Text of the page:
Lab-Grown Meat for our Troops

And for everyone else, too. DoD wants to have this stuff for our soldiers to the tune of a $450 million budget increase—increase, not an initial funding—for BioMADE to produce meat in a petri dish for our military’s chow halls and, presumably, for what passes for MREs these days.

The Department of Defense is funding a bio-industrial manufacturing company that has proposed feeding US troops lab-grown meat to help “reduce the CO2 footprint of food production.”

BioMADE’s proposal includes

growing meat and other kinds of food by “utilizing one carbon molecule (C1) feedstocks for food production.”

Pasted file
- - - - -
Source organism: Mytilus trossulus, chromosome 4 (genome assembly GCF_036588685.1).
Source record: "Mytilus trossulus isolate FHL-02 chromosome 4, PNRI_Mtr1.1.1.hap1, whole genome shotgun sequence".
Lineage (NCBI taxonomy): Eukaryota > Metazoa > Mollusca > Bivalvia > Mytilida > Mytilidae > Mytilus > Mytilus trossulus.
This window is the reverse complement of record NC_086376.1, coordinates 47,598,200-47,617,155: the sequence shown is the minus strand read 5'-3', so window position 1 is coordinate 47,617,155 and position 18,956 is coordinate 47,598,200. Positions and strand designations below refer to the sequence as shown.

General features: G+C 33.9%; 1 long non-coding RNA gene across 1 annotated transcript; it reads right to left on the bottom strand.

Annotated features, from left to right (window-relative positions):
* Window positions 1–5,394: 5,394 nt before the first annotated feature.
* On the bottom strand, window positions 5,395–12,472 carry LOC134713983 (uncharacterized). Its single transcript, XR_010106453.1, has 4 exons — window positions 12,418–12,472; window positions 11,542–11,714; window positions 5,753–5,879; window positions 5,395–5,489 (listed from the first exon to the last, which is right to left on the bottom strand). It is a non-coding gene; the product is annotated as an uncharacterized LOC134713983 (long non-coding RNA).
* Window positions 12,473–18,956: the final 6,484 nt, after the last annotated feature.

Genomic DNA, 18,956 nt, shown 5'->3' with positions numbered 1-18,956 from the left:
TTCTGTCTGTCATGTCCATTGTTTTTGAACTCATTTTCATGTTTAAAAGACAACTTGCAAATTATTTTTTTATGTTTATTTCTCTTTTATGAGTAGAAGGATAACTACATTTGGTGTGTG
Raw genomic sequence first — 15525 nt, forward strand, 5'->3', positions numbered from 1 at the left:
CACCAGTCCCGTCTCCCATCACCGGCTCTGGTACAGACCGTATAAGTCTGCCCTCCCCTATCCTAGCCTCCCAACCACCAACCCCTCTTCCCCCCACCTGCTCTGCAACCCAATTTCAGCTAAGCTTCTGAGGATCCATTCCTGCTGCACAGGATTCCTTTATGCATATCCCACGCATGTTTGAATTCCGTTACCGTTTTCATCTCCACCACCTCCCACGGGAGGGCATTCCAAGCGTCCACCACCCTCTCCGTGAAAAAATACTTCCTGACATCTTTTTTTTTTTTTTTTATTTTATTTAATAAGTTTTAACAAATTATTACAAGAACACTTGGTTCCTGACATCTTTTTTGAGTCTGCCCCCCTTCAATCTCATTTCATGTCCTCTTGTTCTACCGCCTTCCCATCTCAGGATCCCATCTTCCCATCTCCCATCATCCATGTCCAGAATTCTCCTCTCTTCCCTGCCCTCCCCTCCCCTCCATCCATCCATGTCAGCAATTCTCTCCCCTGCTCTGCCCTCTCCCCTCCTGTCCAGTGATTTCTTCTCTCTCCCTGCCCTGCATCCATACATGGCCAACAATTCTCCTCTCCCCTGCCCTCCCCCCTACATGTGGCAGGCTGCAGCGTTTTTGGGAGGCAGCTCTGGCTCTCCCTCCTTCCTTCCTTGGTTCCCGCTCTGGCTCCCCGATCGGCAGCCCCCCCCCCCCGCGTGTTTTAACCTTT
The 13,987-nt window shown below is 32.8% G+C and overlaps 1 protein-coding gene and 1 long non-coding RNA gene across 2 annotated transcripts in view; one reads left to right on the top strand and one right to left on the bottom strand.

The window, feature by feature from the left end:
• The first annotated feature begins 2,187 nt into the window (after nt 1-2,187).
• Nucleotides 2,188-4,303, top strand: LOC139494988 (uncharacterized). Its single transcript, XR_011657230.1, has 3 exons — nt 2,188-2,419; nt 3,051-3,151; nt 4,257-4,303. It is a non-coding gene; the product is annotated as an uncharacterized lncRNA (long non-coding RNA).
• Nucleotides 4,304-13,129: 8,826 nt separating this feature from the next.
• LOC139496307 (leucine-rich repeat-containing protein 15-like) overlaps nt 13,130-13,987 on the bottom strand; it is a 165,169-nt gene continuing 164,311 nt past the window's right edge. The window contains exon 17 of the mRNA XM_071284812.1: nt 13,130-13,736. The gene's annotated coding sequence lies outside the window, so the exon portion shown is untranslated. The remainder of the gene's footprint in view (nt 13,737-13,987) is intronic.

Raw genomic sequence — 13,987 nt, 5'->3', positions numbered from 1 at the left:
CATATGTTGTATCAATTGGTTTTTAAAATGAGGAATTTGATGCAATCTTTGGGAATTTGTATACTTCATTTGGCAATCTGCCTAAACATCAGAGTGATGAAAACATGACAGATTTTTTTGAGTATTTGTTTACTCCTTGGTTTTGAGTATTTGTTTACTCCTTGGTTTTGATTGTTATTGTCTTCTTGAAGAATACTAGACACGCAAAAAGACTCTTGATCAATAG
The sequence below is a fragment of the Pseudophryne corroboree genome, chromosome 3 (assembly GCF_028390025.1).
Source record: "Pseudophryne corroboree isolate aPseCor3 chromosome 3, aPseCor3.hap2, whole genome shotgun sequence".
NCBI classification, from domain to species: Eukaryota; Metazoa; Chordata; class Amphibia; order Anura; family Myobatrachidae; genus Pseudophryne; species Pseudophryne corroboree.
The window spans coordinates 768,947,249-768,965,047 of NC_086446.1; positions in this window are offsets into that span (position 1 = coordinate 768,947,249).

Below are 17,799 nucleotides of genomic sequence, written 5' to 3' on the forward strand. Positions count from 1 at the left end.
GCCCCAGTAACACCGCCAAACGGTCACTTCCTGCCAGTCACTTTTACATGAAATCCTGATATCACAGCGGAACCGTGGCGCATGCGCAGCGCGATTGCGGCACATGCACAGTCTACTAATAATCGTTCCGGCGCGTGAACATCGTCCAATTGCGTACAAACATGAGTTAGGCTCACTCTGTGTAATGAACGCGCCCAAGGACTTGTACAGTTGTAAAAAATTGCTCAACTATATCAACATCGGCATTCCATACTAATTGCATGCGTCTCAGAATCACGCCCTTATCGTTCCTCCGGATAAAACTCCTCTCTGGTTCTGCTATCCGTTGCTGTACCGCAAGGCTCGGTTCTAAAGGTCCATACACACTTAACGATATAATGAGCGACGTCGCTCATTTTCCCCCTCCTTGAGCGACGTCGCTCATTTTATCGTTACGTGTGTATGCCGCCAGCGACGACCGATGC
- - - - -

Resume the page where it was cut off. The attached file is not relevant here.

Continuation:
There are plenty of reasons to object to this expenditure and to this food “development” program. One thing not being addressed, though, is the simple fact that there are some few lipids—fat molecules—that our bodies cannot make from scratch and must be eaten intact. They are essential lipids in precisely the same manner that essential amino acids cannot be made by our bodies and must be eaten intact by eating…meat. (I’m eliding here the question of whether these essential amino acids will be produced in the petri dishes.) These essential lipids are best taken in by eating…red meat. Which is not the petri dish meat—which isn’t really meat, but protein—that BioMADE wants to inflict on sell to our troops.

Will BioMADE be growing fat in adjacent petri dishes? Or will our troops’ diets suffer, and their health be heavily endangered, by that lack?

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